"I have half a tank, but that's not why I'm here," said Frank Benvenuto, who lives in Coral Springs. "I'm here to get gas for my generator. It's almost out. We're more than 48 hours without power, and the generator is about to run out."
Benvenuto, 59, said he lost power on Saturday. "The worst part is having no A/C," he said.
Debbie Deblaker, 31, said her generator was about to run out of gas, "and I have three little ones at home who will be really unhappy if it does."
Deblaker said she didn't know when the gas would be delivered, but she wasn't budging. "I don't have anything better to do," she said.
In Tampa, the city's entire police force was in Raymond James Stadium, home of the NFL's Tampa Bay Buccaneers, when Irma roared past.
Many forecasters feared that Irma would make a direct hit on Tampa, but it veered east and spared the city.
At 3 a.m. Monday, when police returned to the streets, they found puddles in places, along with some downed trees and street signs, but not much in the way of visible damage.
In Naples, there were downed trees everywhere, and some of the streets were flooded and impassible. And there was the buzz of city workers with chainsaws cutting them down to size.
Many people who had spent the night in shelters returned to homes that appeared to have suffered minor damage from falling tree limbs. Few appeared to have water lines — the tell-tale markings of flooding.
There were reports of collapsed roadways in Melbourne and major damage to the water filtration systems of about a dozen cities on the Atlantic coast.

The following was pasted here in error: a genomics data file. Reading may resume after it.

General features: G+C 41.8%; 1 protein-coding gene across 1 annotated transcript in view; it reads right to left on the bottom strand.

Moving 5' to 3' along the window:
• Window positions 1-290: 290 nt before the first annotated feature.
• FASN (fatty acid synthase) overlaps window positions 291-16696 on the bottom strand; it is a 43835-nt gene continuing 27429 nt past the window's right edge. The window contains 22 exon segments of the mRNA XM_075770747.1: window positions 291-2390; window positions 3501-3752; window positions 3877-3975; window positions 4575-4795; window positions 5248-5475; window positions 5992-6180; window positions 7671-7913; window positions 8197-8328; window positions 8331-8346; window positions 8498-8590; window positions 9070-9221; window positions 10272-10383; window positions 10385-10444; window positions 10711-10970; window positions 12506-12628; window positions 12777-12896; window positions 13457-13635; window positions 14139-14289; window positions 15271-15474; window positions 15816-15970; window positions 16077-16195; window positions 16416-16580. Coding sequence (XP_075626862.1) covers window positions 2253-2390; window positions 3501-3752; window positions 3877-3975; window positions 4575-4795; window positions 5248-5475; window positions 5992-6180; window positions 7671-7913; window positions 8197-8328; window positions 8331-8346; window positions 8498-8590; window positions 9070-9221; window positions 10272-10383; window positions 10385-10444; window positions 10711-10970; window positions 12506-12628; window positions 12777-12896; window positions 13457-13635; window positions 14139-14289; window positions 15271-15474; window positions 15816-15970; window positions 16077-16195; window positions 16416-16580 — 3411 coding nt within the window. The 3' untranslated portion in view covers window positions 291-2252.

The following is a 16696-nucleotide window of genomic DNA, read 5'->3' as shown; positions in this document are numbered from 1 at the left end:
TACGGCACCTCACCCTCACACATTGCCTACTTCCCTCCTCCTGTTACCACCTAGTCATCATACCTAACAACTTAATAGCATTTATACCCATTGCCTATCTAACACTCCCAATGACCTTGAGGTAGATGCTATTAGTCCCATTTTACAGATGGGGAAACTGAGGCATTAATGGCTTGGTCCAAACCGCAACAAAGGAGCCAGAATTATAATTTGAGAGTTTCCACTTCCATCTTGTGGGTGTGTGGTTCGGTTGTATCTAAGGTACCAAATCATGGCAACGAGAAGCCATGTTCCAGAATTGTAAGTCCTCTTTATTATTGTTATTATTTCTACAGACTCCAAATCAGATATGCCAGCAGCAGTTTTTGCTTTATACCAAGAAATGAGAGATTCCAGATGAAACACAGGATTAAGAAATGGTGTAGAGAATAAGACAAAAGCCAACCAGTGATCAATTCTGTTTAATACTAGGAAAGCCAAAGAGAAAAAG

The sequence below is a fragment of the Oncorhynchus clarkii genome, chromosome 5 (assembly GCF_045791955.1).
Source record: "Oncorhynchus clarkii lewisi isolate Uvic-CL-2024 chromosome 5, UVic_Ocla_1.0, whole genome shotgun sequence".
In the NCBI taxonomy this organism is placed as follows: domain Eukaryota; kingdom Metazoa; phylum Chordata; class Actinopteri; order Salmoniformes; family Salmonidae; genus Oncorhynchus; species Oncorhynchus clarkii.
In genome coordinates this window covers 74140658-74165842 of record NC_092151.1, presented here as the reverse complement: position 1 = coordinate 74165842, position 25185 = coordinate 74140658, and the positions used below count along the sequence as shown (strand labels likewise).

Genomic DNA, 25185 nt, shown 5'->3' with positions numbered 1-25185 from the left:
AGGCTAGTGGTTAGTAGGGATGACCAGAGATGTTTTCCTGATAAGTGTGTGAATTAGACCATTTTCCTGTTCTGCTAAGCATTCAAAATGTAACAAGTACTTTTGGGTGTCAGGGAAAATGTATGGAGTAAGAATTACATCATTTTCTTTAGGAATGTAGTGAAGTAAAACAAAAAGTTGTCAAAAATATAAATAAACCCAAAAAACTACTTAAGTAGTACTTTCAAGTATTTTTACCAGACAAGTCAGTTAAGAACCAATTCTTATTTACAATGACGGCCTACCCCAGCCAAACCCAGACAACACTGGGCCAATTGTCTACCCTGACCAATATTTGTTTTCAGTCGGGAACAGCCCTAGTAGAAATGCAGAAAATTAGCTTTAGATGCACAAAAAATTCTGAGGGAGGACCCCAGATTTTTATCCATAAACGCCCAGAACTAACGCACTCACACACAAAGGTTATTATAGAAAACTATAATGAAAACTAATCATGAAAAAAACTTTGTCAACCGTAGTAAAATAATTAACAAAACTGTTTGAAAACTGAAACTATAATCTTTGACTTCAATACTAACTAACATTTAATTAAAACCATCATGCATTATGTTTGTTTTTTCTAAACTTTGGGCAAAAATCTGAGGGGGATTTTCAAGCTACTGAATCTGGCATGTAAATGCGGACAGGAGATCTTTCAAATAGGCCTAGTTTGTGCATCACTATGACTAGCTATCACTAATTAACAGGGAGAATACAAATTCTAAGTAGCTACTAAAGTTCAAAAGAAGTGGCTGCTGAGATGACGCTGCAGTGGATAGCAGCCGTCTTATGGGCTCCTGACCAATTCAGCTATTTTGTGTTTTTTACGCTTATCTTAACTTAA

But Tampa Mayor Bob Buckhorn, who had warned residents on Sunday that the city was about to get "punched in the face," expressed relief Monday as officials prepared to reopen the Port of Tampa and the bridges to Pinellas County.
"It's looking good," Buckhorn said. "The first blush is that not only did we dodge a bullet, but we survived pretty well — not a lot of flooding. Tree removal, debris — don't want to say it's negligible, but it's manageable."
In South Florida, the mayor of Broward County, Barbara Sharief, whose constituency includes Fort Lauderdale and many Miami suburbs, said authorities there, too, were relieved.
"Broward County has made it through the worst of Hurricane Irma with undetermined impact, but much less than any of us would have imagined just a few days ago when we were in a line for a direct hit from this monstrous storm," Sharief said. "We were bracing ourselves for the worst."
Kalhan Rosenblatt reported from Delray Beach, Jim Seida from Naples and Corky Siemaszko from New York.
Kalhan Rosenblatt is a reporter covering youth and internet culture for NBC News, based in New York.
Jim Seida is a senior multimedia producer for NBCNews.com, delivering video and still imagery on a variety of topics including breaking news, natural disasters, and health and business stories.
Jim has extensive experience reporting visual stories for the Web and television, and his original multimedia reporting has been recognized by the Online News Association, National Press Photographers Association and Pictures of the Year International.
Corky Siemaszko is a senior writer for NBC News Digital.